The oil crisis of the early 1970s proved one of the biggest challenges to the industry. After the stockmarket crash of 1972-4, funds under management had fallen by half. In the economic and political uncertainty – soaring oil prices, the miners&#39 strike bringing down the Conservative government, inflation at a heady 26 per cent and the FTSE All Share collapsing to a fraction of its value – meant unit trusts had collapsed in value by 1974.

In the dark days after the crash, the industry was kept alive by insurance companies, whose products carried tax relief unavailable on direct offerings. While sales dipped, the amount of unitholder accounts was, therefore, able to remain relatively even.

Together with the gradual rehabilitation of unit trusts came the emergence of professional investment advisers, the precursors of our present IFAs. With them, advice and commission became important drivers of sales.

A raft of changes was brought in under the radical Conservative administration of Margaret Thatcher which had a profound impact on unit trusts.

The cap on fees was abolished which allowed the selling of unit trusts to become more profitable, the withdrawal of life insurance tax relief restored competitive balance with the insurance companies and the removal of exchange controls freed up investment choices.

However, the most important innovation was the introduction of personal equity plans in Chancellor Nigel Lawson&#39s Budget of 1988. As part of Thatcher&#39s crusade for popular capitalism, these introduced tax-privileged access to a basket of equities at the same time as shares in the newly privatised utilities were being snapped up.

By 1992, unit trusts were allowed to take up the full Pep allowance, which proved a powerful catalyst to massive expansion of the industry. At the same time, trail commission was introduced as a novel form of remunerating IFAs that sold the products in the first place.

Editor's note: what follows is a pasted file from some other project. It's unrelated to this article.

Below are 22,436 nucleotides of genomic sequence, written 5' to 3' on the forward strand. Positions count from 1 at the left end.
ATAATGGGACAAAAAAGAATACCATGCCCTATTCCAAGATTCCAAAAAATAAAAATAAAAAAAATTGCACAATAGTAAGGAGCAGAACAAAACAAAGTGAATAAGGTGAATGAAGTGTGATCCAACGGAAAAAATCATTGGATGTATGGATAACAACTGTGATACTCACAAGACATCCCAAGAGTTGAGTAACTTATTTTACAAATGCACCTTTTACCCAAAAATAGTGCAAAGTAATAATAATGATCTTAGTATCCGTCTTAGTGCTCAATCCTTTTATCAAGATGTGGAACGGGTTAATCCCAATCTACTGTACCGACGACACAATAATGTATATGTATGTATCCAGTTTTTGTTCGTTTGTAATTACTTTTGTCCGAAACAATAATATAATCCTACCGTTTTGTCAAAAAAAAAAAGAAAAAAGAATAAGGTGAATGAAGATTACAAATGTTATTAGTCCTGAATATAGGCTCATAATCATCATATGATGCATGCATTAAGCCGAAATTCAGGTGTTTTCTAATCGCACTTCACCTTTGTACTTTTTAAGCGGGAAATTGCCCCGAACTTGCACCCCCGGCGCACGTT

To reflect greater European integration, in 1995, new rules were announced which led to the creation of openended investment companies. With Oeics, single-pricing was introduced – before the price at which units were bought and sold differed, the so-called bid/offer spread.

Following its landslide victory, the New Labour administration wanted to put its own stamp on the successful Pep formula. So, in 1999, with minor alterations, Isas took over. Currently, the industry has about £207bn under management.

The highly regulated industry has its solitary scandal, courtesy of Morgan Grenfell. Fund manager Peter Young was alleged to have set up a complex web of Luxemburg holding companies as a curtain to conceal the siphoning of funds.

A media furore followed after his appearance in court in drag. He was found mentally unfit to stand trial but Deutsche Bank, which had bought Morgan Grenfell, was forced to inject some £400,000 into the funds so that 90,000 investors would not lose out as a result of the alleged embezzlement.

In a industry where musical chairs is the norm – 50 per cent of fund managers have been at their current post for two years or less – the few stalwarts stand out. After 32 years at the helm, St James&#39s Place&#39s Nils Taube is the country&#39s longest-serving unit trust manager.

The Fidelity special situations fund, under the stewardship of Anthony Bolton since its launch in 1979, occupies a unique position with its consistent good performance, conferring star status on its manager.